Two strikingly similar pictures of cervical myelitis have recently been observed. Although they lack anatomic verification, little doubt exists as to the exact nature and location of the pathologic process, viz., occlusion of the anterior spinal artery at the fifth cervical cord segment with softening in the anterior portion of the cord at and below this segment. Both of the cases occurred in persons of middle age with vascular hypotension but not affected with syphilis. The onset was matutinal; the development of the full-blown picture was rapid. Motor involvement consisted of spastic quadriplegia with local atrophies in the distribution of the lower motor neurons of the affected cord segments. Sensory loss was dissociated; the temperature and pain sensation was disturbed, whereas deep sensibility and the sensation of touch were retained. In both cases, moreover, inversion of the radial reflex (Babinski1) confirmed the upper level of the lesion (the fifth cervical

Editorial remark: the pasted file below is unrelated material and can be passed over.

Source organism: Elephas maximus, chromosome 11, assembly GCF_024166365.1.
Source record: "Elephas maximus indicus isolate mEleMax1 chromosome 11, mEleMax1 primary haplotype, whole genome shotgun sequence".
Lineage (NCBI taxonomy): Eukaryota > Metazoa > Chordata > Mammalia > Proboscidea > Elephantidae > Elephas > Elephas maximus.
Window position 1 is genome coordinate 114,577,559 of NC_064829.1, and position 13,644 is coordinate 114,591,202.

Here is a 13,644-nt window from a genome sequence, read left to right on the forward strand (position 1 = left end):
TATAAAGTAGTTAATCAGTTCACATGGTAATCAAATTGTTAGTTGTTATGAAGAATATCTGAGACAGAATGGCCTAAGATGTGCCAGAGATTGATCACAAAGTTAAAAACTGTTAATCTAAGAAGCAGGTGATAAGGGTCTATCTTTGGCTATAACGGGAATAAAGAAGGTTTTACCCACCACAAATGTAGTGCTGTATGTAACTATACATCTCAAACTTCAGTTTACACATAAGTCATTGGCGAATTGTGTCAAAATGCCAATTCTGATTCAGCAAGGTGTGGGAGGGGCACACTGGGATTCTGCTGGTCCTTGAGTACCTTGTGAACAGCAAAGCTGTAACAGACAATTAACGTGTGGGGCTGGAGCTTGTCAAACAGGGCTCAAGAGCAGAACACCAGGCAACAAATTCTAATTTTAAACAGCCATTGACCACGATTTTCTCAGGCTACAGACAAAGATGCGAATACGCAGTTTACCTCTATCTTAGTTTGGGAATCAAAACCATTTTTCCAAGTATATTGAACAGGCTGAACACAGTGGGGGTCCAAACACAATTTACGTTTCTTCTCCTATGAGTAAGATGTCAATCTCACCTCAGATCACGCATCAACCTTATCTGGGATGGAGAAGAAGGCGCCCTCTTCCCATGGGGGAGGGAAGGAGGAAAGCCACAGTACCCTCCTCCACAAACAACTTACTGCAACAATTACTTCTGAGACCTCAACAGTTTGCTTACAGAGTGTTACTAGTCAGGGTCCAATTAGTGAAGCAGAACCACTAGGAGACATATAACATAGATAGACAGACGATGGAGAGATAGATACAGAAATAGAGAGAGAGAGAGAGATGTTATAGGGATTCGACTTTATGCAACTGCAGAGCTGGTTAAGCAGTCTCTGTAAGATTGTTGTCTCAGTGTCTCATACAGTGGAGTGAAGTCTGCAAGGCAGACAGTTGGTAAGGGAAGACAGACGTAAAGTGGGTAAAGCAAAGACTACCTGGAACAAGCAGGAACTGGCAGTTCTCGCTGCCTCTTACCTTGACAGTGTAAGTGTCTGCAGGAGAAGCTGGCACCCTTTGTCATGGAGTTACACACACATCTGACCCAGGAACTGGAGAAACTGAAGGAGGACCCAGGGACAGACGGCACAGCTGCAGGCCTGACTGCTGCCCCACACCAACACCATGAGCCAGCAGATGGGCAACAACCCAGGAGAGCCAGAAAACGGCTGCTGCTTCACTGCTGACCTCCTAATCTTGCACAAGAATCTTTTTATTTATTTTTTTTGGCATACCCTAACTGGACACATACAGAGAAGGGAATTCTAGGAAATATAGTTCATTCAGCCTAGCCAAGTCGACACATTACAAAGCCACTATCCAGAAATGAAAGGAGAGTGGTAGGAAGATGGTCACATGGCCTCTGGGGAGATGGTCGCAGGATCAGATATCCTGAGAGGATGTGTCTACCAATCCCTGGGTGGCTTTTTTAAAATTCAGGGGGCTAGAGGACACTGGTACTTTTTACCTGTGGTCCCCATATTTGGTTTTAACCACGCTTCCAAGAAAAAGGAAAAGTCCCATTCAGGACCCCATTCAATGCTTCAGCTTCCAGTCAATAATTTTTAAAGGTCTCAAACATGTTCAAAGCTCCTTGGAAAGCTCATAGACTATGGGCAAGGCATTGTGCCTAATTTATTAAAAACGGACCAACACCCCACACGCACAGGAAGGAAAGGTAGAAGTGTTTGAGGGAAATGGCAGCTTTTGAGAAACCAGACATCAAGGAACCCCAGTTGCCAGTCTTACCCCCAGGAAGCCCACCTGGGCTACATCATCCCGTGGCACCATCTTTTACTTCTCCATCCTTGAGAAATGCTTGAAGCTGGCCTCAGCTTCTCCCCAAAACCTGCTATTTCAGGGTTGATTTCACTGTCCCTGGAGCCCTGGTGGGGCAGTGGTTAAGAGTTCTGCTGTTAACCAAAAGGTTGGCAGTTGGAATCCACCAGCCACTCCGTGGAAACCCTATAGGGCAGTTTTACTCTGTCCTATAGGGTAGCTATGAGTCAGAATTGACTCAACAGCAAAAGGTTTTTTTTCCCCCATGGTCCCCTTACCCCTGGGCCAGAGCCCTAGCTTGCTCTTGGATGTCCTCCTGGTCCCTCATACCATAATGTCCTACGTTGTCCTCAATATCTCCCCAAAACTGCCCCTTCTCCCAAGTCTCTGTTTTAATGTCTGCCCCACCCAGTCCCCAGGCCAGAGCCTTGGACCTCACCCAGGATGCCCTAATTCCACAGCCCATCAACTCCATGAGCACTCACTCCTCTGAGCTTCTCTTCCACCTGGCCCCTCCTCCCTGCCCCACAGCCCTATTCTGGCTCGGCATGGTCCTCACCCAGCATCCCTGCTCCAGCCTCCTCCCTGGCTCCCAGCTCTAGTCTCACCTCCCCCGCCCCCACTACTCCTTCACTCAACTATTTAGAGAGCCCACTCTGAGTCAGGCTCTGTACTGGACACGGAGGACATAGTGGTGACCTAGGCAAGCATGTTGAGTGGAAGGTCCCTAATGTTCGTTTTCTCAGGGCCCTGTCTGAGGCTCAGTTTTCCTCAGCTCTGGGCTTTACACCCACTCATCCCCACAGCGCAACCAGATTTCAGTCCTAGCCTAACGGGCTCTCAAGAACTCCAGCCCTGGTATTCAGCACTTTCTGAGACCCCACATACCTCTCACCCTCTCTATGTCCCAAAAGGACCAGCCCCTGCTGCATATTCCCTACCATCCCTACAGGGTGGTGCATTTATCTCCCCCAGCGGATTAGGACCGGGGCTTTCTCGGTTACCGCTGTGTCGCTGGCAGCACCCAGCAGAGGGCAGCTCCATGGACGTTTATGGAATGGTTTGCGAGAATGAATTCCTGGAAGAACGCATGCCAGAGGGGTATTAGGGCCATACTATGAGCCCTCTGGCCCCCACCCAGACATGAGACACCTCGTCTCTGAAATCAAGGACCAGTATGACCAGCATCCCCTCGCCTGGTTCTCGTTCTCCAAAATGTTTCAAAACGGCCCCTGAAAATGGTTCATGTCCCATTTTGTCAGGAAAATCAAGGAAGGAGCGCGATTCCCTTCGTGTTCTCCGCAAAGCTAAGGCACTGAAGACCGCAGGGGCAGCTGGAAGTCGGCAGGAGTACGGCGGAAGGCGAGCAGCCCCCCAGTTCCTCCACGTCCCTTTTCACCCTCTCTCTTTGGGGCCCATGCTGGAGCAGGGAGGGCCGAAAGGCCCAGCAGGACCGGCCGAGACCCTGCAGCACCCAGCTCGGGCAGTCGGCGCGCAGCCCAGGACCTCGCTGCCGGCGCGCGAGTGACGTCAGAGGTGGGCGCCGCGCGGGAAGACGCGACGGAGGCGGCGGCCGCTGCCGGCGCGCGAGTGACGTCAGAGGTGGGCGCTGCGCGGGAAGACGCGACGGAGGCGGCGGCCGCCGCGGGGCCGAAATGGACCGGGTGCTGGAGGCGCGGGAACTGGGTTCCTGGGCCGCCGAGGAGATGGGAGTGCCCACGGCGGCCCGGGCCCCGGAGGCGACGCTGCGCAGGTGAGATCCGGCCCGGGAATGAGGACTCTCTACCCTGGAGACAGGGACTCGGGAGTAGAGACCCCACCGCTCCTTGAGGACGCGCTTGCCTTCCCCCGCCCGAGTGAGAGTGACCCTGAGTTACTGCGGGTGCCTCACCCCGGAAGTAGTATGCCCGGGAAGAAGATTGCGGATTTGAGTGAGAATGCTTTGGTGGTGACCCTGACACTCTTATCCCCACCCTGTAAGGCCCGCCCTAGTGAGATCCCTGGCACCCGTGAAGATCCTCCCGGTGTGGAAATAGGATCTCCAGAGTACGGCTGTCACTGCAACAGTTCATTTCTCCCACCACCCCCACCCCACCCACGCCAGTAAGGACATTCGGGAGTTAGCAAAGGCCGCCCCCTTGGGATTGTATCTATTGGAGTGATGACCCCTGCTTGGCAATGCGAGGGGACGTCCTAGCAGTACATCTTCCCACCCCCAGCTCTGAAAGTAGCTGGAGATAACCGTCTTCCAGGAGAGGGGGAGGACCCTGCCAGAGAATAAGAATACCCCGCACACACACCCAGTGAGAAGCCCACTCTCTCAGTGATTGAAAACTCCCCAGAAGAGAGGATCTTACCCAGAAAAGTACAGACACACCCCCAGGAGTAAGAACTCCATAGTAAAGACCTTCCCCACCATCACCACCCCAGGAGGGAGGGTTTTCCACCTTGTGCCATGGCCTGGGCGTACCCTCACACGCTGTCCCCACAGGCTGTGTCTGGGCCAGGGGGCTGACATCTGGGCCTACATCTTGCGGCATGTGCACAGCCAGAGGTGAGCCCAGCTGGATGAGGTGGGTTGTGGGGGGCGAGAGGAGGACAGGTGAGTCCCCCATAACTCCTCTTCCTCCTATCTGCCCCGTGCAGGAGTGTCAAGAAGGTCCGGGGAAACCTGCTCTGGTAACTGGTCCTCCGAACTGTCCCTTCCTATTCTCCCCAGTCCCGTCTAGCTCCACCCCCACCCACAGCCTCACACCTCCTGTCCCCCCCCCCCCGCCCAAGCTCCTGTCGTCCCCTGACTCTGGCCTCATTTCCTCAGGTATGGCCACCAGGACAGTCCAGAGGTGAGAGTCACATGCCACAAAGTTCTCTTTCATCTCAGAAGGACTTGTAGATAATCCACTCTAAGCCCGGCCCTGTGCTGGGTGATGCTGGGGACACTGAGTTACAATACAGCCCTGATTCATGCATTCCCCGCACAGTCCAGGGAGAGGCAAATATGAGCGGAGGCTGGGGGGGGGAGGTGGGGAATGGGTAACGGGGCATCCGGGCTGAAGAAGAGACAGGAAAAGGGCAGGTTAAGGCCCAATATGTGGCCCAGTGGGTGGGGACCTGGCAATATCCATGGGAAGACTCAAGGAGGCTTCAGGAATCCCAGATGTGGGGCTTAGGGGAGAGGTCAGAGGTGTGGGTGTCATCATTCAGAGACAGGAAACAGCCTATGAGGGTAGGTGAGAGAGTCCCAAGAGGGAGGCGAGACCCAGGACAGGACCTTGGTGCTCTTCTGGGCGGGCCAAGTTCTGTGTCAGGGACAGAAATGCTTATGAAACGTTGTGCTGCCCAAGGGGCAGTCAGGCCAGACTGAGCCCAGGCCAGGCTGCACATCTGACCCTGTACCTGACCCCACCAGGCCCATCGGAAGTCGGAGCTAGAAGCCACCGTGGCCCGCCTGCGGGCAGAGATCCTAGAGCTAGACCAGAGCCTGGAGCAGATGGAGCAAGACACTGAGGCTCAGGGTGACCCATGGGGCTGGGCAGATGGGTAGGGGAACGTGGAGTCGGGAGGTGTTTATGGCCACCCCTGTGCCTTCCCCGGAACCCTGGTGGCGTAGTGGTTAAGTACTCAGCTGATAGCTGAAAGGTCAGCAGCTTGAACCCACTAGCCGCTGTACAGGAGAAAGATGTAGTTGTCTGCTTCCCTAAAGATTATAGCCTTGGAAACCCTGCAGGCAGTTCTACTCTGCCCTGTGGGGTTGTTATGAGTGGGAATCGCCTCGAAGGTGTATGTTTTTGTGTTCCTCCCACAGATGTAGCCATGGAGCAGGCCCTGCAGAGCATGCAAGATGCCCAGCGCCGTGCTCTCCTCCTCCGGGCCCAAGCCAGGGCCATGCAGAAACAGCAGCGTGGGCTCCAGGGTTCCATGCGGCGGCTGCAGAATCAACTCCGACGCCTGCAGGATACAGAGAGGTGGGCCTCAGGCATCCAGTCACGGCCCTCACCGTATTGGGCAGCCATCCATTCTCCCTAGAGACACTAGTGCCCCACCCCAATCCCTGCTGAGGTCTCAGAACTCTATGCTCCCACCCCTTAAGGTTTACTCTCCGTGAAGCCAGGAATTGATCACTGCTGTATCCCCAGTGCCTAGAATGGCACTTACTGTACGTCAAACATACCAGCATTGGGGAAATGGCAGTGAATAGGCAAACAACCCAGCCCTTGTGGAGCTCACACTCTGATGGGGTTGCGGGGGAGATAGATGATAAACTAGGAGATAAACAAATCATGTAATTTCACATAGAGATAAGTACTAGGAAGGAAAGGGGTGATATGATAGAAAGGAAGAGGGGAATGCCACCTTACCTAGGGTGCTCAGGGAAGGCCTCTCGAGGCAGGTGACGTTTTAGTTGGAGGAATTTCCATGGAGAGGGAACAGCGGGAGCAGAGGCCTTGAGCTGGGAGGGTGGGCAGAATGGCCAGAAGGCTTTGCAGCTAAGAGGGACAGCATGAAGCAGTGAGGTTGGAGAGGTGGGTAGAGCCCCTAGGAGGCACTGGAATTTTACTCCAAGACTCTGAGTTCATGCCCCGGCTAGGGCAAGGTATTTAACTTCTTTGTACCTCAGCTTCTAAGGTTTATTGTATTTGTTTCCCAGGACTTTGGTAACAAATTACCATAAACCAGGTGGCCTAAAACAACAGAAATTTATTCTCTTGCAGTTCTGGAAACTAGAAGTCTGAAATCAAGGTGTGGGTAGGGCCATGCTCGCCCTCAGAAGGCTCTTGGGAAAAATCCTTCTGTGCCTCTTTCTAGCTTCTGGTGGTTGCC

SCHALLER WF, ROBERTS AM, STADTHERR EF. ACUTE MYELITIS (MYELOMALACIA): SYNDROME OF OCCLUSION OF THE ANTERIOR SPINAL ARTERY AT THE FIFTH CERVICAL CORD SEGMENT. JAMA. 1932;99(19):1572–1575. doi:10.1001/jama.1932.02740710016004
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